Telecoms entrepreneur encourages infrastructure-sharing

Simnikiwe Mzekandaba
By Simnikiwe Mzekandaba, IT in government editor
Johannesburg, 18 Oct 2019
Peter Gbedemah, computer scientist and telecoms entrepreneur.
Peter Gbedemah, computer scientist and telecoms entrepreneur.

Africa offers unique opportunities for mobile network operators looking for markets where there is growing appetite for cost-efficient connectivity and over-the-top (OTT) services.

This is the sentiment shared by computer scientist and telecoms entrepreneur Peter Gbedemah, adding that Africa has become one of the most enticing global markets in which to do business.

Gbedemah highlights that consumers in Sub-Saharan Africa have stated that affordability is a barrier to mobile Internet adoption. “Mobile data has become more affordable in recent years, but still remains above the 2% monthly income threshold for more than 75% of countries in the region.”

Last year’s GSMA Mobile Connectivity Index showed more than half of the world's population remains offline, with the majority living in developing nations.

Explaining the impact of cost-efficient access, Gbedemah says non-profit organisations like the Praekelt Foundation are able to use OTT services like WhatsApp rather than SMS services to keep costs down.

As a non-profit organisation, the foundation uses mobile technology for social impact and has a means by which it can share life-saving information, he states. “Using SMS consumed over 50% of the programme’s monthly expenses, whereas using WhatsApp helps to keep these costs down.”

Mobile future success

According to Gbedemah, a primary obstacle for the continent’s telecoms industry is the lack of infrastructure.

For example, in 2018, it was reported that only 70% of the continent had access to 3G coverage, with only 34% benefitting from 4G accessibility. 

He therefore advises providers to work together if the region’s mobile future is to be a success. “By sharing infrastructure and consolidating their highly-efficient technology, operators can focus on cost-effective mobile delivery which extends to all corners of the continent.

“The evolution of its [Africa’s] telecoms space is unlikely to develop consistently, and mobile operators must look to work together to overcome the challenges associated with delivering new services and upgrading networks.”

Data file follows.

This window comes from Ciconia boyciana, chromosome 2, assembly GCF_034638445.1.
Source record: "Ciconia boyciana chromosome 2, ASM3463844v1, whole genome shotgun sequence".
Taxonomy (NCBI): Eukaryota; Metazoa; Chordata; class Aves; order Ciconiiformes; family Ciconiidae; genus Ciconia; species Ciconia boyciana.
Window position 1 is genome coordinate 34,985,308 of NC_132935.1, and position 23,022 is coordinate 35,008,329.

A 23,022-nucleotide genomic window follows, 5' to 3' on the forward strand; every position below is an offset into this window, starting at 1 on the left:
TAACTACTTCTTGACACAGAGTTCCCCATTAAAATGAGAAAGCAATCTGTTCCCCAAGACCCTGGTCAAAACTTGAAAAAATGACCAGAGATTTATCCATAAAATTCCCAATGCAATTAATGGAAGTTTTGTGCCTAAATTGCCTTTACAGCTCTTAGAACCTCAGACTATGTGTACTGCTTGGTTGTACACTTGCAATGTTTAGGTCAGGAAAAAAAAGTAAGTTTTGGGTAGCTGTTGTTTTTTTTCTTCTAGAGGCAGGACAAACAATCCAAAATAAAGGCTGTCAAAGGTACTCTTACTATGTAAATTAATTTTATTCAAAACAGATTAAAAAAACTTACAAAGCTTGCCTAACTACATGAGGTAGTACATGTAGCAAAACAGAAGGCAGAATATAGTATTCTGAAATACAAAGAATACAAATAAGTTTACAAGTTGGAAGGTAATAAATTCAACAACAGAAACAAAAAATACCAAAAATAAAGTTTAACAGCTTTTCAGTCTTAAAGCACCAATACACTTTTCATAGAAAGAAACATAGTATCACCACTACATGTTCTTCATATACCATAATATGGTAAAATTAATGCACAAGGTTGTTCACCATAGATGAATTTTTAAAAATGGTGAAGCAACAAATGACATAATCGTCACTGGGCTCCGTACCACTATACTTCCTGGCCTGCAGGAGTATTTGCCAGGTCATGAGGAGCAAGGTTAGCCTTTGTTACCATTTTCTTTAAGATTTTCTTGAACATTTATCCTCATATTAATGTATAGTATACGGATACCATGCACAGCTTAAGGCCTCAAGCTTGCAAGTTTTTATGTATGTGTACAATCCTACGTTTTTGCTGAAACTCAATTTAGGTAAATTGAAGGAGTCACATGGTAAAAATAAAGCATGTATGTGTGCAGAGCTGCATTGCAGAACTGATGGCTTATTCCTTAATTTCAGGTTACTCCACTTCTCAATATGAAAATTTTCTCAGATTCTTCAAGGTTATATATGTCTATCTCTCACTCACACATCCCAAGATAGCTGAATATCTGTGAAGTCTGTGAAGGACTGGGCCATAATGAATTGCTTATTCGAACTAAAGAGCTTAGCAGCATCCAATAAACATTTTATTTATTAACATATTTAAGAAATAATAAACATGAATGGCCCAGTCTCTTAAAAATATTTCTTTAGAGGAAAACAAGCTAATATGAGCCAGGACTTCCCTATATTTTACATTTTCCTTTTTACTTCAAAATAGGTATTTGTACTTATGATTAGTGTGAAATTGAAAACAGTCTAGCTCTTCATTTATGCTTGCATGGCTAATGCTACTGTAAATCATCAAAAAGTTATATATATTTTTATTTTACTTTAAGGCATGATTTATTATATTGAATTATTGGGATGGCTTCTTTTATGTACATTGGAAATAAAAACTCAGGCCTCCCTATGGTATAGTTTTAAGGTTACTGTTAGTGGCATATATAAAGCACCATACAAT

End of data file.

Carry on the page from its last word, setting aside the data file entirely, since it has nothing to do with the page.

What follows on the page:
Gbedemah founded Gateway Communications, a pan-African telecommunications company, which was later acquired by Vodacom for $700 million in 2008.

He founded the firm upon realising there was a gap for high-quality telecoms in the African market – a region he says a lot of the big players were overlooking.

Over the next decade or so, the company laid the framework for Africa’s communications infrastructure.

Now, Gbedemah assists other tech companies, and is engaged in philanthropy and mentorship. He also served on the board of Junior Africa Achievement Worldwide, which prepares entrepreneurial young people for business, as vice-chairman for 10 years.


Burgeoning talent

Whatever the challenges, Gbedemah believes international players should look to Africa's telecoms industry for investment opportunities.

He lists the pool of talent that is waiting to be tapped into and a thriving start-up ecosystem as the reasons the continent is an attractive destination to do business.

“Sub-Saharan Africa especially is making a name for itself in the start-up industry, with key players South Africa, Kenya and Nigeria having claimed the title of some of the fastest-growing economies in the world.”

Referencing a study, Gbedemah reveals African start-ups raised $725.6 million in 2018 – a four-fold increase in total investment.

“Nigeria, South Africa and Kenya are all home to sophisticated tech ecosystems, but upcoming regions, such as Accra in Ghana, are establishing themselves as viable destinations for investment.

“As emerging markets, the overhead costs are likely to be lower, resulting in investors receiving more bang for their buck.”